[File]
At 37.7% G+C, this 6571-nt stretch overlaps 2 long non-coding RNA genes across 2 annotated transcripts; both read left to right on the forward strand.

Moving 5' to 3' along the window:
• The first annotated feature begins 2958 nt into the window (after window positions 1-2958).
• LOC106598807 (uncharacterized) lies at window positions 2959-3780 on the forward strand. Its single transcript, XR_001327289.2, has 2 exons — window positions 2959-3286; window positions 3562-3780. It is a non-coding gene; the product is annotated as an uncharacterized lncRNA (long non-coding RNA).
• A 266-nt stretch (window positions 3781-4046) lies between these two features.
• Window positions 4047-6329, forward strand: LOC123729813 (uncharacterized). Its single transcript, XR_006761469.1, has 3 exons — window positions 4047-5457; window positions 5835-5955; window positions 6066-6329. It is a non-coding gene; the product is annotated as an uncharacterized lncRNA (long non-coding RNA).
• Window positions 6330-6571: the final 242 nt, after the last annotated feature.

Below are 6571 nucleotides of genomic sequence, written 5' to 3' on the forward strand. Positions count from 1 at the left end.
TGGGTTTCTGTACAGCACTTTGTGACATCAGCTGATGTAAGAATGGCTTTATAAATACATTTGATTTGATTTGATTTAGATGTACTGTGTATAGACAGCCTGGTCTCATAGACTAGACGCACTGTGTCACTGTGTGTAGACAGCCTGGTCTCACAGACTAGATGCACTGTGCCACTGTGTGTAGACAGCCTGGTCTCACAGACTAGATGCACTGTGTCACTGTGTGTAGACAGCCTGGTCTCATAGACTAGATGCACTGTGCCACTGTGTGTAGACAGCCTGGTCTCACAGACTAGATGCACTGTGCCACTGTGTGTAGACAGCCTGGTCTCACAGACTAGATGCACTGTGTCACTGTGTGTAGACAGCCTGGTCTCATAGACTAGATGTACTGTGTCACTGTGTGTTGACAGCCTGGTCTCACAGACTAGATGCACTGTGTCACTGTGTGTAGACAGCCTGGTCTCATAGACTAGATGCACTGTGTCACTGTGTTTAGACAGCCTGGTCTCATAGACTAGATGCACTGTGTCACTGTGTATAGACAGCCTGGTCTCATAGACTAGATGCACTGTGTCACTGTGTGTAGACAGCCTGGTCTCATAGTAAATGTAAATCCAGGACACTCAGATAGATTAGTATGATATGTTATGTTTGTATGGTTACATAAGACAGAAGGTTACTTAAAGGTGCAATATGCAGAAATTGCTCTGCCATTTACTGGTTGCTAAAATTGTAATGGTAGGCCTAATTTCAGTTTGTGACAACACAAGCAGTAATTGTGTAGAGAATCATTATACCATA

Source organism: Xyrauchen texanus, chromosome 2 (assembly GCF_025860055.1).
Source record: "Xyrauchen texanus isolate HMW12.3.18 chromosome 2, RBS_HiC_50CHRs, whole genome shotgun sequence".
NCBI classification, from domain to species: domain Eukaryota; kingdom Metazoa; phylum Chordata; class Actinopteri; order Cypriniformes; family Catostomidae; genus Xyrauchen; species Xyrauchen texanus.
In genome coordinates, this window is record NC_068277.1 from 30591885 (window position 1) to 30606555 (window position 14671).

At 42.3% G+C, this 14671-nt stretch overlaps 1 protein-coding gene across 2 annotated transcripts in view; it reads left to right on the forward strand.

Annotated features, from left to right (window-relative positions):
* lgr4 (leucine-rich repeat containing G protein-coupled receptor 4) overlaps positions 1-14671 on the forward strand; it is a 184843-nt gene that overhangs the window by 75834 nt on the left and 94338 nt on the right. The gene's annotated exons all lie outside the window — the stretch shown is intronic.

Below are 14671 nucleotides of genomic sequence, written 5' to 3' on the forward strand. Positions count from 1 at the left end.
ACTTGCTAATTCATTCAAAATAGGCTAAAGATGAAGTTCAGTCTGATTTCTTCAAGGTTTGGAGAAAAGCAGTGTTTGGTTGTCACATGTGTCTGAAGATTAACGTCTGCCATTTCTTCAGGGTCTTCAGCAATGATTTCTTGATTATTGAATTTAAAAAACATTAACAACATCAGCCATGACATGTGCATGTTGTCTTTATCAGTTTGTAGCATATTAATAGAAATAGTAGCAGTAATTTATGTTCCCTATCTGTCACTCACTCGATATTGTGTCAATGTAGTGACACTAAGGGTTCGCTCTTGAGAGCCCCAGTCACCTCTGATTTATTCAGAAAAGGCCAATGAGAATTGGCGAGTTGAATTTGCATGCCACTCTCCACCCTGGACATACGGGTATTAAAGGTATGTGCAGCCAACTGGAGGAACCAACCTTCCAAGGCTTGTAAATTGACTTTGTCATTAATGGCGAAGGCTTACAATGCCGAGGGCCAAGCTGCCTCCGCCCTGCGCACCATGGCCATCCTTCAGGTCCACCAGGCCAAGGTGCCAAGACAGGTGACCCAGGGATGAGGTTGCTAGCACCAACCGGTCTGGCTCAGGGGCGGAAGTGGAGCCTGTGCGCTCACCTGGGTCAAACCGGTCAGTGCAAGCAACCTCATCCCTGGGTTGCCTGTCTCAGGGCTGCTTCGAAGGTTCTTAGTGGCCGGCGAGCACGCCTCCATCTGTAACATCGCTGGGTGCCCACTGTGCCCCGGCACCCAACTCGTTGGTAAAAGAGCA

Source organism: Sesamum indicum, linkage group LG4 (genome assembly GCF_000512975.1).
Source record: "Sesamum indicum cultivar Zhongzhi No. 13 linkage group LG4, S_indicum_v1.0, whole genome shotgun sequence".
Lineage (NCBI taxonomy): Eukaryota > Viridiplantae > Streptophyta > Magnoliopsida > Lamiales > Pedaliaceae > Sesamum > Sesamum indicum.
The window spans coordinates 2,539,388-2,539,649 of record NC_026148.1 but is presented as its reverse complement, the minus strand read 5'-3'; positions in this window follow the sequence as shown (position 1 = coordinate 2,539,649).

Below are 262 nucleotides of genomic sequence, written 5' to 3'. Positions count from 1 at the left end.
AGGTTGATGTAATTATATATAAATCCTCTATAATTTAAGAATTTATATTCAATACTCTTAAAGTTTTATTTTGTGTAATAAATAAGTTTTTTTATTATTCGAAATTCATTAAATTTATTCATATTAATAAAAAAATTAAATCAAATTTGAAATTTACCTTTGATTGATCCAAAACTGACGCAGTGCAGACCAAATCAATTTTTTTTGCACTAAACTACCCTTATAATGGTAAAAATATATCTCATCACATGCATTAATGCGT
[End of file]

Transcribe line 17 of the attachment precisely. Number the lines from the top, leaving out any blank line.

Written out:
Below are 14671 nucleotides of genomic sequence, written 5' to 3' on the forward strand. Positions count from 1 at the left end.